Regulating hematopoietic differentiationOctober 5, 2012 in Biology / Cell & Microbiology
Blood cells originate from a small pool of hematopoietic stem cells (HSCs) through a complex process of differentiation steps that are tightly regulated at the transcriptional level. Dissecting the mechanisms underlying this control will aid the understanding of how these particular cellular states are generated.
To be able to fit in the nucleus of a cell, DNA interacts with proteins known as histones and gets compacted into nucleosome structures. This confers extra properties to the DNA including stability, strength to undergo mitosis and meiosis, as well as control of gene expression.
Central to gene transcription is the accessibility of the specific DNA segment. This is facilitated by the acetylation of histones, a process that is regulated by the antagonistic activities of the chromatin-modifying enzymes known as histone acetyltransferases (HATs) and histone deacetylases (HDACs).
Hematopoietic lineages are specified by lineage-restricted transcription factors that result in a distinct gene expression pattern. To study the specificity of HDACs in the hematopoietic system, the EU-funded 'Role of class IIa histone deacetylases in hematopoietic cell differentiation' (HDAC hematopoiesis) project concentrated on the role of HDAC7 in hematopoietic lineage commitment. Among the study's objectives was to identify HDAC7 target genes in B cell precursors and investigate the role of HDAC7 during the reprogramming of pre-B cells into macrophages and in B cell development.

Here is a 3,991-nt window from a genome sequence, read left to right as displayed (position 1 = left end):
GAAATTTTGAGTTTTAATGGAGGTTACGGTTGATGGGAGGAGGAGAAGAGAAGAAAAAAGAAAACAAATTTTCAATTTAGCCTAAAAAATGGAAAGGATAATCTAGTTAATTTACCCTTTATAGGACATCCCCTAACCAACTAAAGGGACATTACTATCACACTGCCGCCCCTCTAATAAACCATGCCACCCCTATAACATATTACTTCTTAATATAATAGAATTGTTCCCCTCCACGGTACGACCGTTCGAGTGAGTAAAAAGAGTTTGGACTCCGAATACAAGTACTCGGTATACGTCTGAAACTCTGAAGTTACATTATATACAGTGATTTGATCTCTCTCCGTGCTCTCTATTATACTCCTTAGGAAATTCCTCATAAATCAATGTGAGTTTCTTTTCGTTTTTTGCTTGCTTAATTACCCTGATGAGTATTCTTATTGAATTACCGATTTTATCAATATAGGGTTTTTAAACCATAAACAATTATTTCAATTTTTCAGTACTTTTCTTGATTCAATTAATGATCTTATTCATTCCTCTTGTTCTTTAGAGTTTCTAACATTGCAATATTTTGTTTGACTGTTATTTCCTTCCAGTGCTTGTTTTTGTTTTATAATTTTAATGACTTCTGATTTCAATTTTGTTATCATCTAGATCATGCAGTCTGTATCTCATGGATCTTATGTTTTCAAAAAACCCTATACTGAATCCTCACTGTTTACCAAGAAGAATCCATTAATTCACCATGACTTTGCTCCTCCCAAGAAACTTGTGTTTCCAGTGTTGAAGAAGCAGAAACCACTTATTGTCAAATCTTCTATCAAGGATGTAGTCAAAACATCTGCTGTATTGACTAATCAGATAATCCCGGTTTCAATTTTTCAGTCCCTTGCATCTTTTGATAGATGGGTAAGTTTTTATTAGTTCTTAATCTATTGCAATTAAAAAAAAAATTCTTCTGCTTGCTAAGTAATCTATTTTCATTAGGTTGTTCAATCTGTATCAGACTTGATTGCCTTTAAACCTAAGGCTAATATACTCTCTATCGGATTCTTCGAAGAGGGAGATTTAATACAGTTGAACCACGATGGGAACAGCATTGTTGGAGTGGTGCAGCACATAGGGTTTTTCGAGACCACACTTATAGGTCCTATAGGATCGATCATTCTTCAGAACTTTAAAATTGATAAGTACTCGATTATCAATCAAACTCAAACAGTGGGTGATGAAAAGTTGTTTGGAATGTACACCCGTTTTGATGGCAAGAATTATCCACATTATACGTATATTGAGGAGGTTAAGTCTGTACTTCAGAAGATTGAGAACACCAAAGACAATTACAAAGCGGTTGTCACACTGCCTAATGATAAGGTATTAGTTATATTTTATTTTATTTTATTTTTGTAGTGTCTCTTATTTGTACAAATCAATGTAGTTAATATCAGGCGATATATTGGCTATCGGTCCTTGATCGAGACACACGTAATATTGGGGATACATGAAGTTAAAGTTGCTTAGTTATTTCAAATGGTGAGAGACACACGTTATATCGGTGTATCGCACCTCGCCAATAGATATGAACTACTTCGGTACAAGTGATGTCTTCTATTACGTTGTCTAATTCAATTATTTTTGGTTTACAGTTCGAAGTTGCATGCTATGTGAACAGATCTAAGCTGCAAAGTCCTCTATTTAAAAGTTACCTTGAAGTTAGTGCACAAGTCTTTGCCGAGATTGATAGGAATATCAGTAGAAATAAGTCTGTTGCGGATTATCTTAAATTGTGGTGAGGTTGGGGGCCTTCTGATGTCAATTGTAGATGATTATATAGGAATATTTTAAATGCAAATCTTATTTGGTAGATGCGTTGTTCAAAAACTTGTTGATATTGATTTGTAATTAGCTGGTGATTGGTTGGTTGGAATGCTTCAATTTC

Results showed that HDAC7 expression is downregulated during the trans-differentiation of pre-B cells into macrophages, concomitant with silencing of B cell-specific genes. The enzyme was found to get recruited onto the promoter of key myeloid-specific genes, initiating their transcription and establishing a myeloid cell genetic programme.
Experiments were also performed to delineate the role of HDAC7 in vivo. Specific deletion of HDAC7 in pro-B cells in the bone marrow resulted in a block of B cell development, arguing for a central role of HDAC7 in B cell differentiation in vivo.
Collectively, the information provided by the HDAC hematopoiesis project demonstrates for the first time that HDAC7 is a key lineage transcriptional repressor required for the proper development and identity of B lymphocytes. The generated knowledge could have potential long-term applications in medical haematology and immunology.
Provided by CORDIS
"Regulating hematopoietic differentiation" October 5, 2012 http://phys.org/news/2012-10-hematopoietic-differentiation.html